The distinction between natural rights and positive rights illustrates how many people view government’s role today.  Let’s return to the earlier examples of a person buying an automobile and a person seeking health care or buying health insurance.  If government is empowered to determine property rights they have usurped our natural rights and supplanted them with government bestowed legal rights.  Suppose government enacts a law that requires some people to pay for the automobiles of others.  Suppose government enacts a law that requires some people to pay for the health care or the health insurance of others.  What has transpired is government used force and coercion, under the color of law, to decide from whom it will take and to whom it will provide.  Societal outcomes become the purpose of government instead of better securing our natural rights.  Undoubtedly, when the masses believe the purpose of government is to manage society and the economy all of humanity loses their natural rights to government.   All administered by a massive government bureaucracy predicated upon force and coercion.  F.A. Hayek captured the essence of this social and political conflict when he wrote, “Whether a man should give away freedom, private initiative, and individual responsibility and surrender to the guardianship of a gigantic apparatus of compulsion and coercion, the socialist state.”

Furthermore, government abridges or denies our natural rights by limiting choices.  In free markets there may be ten choices of light bulbs to choose.  If government enacts laws or regulations and limits our choices to two types of light bulbs they have violated our natural rights to contract and to associate.  Government allows us to choose from two types of light bulbs but in the process they have forbidden us from choosing from eight others.  Government centric preferences drive policy rather than leaving individuals to pursue their own economic liberty and exercise their own discretion.  No government, department, agency, bureaucracy, or person can better decide these things than the individual himself.  Moreover, if private businesses behaved similarly it would be collusion or interference with markets.  Monopolies are generally considered detrimental to free markets, however when government monopolizes a market it is deemed acceptable.  In the case of health insurance a voluntary, semi-private market was supplanted with a coercive, government directed market.  In context of natural and contractual rights government is using the force of law to violate our rights to extend positive rights to those that otherwise decided not to purchase health insurance or couldn’t afford to purchase health insurance on their own.  Government destroys competition, causes malinvestment, destroys liberty, and violates natural and contractual rights.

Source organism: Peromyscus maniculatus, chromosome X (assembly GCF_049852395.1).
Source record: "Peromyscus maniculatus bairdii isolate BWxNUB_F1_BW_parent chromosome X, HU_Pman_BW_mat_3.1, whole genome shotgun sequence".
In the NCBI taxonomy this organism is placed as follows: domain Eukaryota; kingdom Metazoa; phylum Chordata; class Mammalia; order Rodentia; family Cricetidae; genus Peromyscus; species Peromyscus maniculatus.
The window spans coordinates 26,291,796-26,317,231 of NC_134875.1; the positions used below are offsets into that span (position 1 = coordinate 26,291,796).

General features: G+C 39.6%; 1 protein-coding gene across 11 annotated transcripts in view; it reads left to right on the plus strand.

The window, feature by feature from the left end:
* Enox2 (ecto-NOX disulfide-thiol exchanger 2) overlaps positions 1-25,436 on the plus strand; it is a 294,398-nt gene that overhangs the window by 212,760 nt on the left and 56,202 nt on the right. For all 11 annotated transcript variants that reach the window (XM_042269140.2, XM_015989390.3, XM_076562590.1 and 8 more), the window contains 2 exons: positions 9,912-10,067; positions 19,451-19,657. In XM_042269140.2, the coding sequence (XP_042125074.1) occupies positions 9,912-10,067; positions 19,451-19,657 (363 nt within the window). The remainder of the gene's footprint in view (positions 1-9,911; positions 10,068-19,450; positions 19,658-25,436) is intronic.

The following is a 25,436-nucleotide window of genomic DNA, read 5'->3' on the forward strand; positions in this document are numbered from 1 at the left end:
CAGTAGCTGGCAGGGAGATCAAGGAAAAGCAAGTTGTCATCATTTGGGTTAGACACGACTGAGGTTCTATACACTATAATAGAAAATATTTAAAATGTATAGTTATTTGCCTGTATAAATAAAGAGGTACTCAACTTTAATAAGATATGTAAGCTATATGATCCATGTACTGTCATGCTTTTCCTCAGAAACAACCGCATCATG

The term constitutional rights is a colloquialism.  The term conveys a sense that the Constitution grants rights to people.  That belief is inaccurate and dangerous.  Governments do not grant rights.  The Bill of Rights imposes restrictions on the federal government.  States’ Bills or Declarations of Rights are restrictions on state governments.  The danger is conceding the fact that government grants certain rights – natural rights – to mankind.  The first and second amendments deal primarily, but not exclusively, with natural rights.  The fourth through eight amendments deal primarily with privileges and immunities or what most call civil rights today.  The ninth amendment is a catch-all amendment that says there are many other rights not enumerated in the Bill of Rights and those rights are reserved by the people.  Those reserved rights are OFF LIMITS to the federal government.  That includes the adjudication of those rights.  It is also different from the prior eight amendments because it, like the tenth amendment, is an amendment of construction.  Lastly, the tenth amendment addresses powers delegated to the federal government under the constitution or those prohibited to the states under the constitution are reserved to the states or the people.  The term states rights is also a colloquialism.  States do not have rights they have powers.  However, we are accustomed to referring to states’ powers as rights.